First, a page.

£750K investment pulls chair base production back to the UK

Written by David Wickham, posted in Client News on September 27, 2016

Suscom Industries, a leading supplier of components to the office furniture industry, stopped all manufacturing over 20 years ago electing to offshore.  Today, after an investment of £750K, Suscom is producing bases for office chairs to a higher quality level, to its own improved design, more profitably and with greater control over stock and availability.jon Oliver Communications

The investment has seen injection moulding of bases return to Suscom using two 600 tonne Romi presses with product handling and assembly of castors managed by three Kawasaki robots.  Autonomy from what is effectively generic designs offered by the Chinese, has allowed Suscom to develop its own high quality chair base range.

Kawasaki Robotics’ systems integrator, Evershed Robotics was tasked with design and installation of the complete cell which was purpose designed around the new tool designs.  Cell control is managed through the Kawasaki robots’ integrated K-Logic PLCs with each mould tool having its own control box to select the correct programme.

Each Romi press is served by a Kawasaki RS-20N robot which picks the completed moulding and sprue from the mould ejector pins.  The new tooling design allows for the sprue to be detached by the tool but to be retained for collection along with the chair base moulding.  The robot delivers the sprue to a granulator for recycling and a check to ensure that the sprue is detached from the moulding.

Placing the chair base onto a cooling conveyor the same Kawasaki robot then picks up a slip ring, delivered by bowl feeder, which it assembles into the centre of the moulding.  Each Romi press has its own robot and conveyor delivering mouldings to a single Kawasaki RS-50N robot.Jon Oliver Communications

This third robot unloads chair bases from the cooling conveyors and places them firstly into a turnover jig and then into a castor assembly cell.  Castors can be one of two sizes so the programme ensures the robot is instructed to pick from the correct bowl feeder.  After moving to a check point that confirms the correct size has been picked the robot then presses the castor into one of the five location points.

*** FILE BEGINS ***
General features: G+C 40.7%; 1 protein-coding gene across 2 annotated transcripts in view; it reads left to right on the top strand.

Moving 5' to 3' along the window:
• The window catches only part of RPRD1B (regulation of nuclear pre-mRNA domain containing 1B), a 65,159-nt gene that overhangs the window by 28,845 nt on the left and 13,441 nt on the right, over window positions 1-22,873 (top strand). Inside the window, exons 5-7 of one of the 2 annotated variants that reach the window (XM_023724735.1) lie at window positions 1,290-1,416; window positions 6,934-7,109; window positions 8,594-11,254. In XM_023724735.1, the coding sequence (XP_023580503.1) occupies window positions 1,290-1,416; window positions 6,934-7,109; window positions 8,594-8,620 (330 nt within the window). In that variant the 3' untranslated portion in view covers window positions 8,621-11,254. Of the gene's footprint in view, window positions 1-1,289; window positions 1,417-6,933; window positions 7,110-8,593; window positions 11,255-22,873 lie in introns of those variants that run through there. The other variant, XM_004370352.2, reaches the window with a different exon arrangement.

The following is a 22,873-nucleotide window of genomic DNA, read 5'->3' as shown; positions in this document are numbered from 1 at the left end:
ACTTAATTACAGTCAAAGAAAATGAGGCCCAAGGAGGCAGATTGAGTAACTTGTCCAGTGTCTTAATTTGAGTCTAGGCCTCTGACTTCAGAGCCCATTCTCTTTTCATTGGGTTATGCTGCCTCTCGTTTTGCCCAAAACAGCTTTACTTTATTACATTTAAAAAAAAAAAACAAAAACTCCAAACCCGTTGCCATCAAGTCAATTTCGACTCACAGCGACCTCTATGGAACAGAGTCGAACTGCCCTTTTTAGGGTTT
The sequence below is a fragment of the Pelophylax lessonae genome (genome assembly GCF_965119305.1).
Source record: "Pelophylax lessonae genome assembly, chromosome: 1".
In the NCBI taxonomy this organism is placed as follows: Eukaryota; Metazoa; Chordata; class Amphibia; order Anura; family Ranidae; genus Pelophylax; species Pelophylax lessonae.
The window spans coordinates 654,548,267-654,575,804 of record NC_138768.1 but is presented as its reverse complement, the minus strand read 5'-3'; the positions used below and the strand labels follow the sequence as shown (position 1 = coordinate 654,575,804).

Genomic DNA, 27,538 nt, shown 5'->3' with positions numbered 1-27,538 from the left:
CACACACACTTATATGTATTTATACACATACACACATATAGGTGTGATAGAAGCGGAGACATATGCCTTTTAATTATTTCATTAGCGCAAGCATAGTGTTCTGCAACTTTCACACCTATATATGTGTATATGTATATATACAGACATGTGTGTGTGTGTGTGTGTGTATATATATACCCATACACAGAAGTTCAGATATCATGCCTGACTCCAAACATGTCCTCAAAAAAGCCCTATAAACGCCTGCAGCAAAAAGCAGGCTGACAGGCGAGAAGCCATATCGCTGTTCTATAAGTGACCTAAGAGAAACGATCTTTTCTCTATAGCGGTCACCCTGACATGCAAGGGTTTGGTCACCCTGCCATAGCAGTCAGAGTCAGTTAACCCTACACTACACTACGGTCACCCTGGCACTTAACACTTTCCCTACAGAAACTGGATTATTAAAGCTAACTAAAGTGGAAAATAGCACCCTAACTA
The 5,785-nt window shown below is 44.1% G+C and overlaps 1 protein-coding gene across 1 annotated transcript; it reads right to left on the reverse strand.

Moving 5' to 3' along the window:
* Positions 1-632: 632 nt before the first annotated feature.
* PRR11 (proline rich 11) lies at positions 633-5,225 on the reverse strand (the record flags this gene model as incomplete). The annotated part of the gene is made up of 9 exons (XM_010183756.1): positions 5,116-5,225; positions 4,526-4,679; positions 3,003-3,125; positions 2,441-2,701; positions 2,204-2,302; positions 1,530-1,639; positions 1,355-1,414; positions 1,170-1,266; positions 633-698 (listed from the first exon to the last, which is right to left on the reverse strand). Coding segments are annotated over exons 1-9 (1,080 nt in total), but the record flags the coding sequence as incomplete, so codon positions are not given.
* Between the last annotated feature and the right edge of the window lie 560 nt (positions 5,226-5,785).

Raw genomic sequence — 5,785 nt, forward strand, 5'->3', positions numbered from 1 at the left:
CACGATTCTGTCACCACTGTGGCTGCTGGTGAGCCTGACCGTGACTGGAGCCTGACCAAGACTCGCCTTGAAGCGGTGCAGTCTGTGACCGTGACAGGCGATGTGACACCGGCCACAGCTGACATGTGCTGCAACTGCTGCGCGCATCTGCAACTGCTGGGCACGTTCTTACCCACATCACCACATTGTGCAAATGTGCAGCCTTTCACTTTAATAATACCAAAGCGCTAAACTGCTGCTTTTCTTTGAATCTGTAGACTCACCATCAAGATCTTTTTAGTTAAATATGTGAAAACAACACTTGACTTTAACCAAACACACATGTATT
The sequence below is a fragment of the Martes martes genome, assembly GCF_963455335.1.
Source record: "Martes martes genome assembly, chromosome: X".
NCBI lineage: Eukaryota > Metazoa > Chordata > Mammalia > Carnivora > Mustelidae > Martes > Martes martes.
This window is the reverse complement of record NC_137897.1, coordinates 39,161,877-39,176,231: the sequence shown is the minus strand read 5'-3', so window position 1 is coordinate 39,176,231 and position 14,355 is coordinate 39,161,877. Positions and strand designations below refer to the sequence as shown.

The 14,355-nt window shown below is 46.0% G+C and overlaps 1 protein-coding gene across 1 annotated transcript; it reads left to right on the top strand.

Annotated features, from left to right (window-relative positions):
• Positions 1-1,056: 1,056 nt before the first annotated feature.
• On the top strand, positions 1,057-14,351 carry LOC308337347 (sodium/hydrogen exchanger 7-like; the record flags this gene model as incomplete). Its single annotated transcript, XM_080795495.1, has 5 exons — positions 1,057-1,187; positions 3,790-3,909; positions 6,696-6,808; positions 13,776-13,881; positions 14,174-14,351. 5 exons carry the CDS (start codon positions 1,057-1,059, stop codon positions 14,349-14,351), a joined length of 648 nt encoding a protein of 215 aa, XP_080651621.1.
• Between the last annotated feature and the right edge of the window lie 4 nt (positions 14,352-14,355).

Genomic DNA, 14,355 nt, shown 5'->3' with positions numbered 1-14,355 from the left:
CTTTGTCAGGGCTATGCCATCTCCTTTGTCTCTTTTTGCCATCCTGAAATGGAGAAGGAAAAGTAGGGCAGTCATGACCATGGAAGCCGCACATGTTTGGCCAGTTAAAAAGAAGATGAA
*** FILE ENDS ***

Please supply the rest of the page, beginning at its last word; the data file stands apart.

On completion of castor assembly the robot picks up the assembled base and places it onto another conveyor where it is finally unloaded manually.

Joel Rockwood, Suscom Industries Production Manager believes that developing a new chair base, designed for automation, has given Suscom a far better product than the currently available generic designs.  “Unlike generic imports, mouldings that come straight from our new tooling require no further coatings or fillers, there are no surface imperfections, and they are overall a much stronger product.jon oliver communications

“The cell is absolutely consistent and reliable in its output of 1,000 chair bases per 12 hour shift, which we manage with just two operators.  The robot system has surpassed what is expected of it both in speed and in maintaining a very clean and orderly environment.”

The system has had a significant impact on Suscom’s customer service concludes Joel, ”We could see prices rising in China so creating our own in-house design made sense; the payoff for customers is clear as we have maintained, and even lowered, prices together with adding value such as assembling castors and delivering an all-round better product.”


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Written by David Wickham, posted in Client News on January 12, 2016

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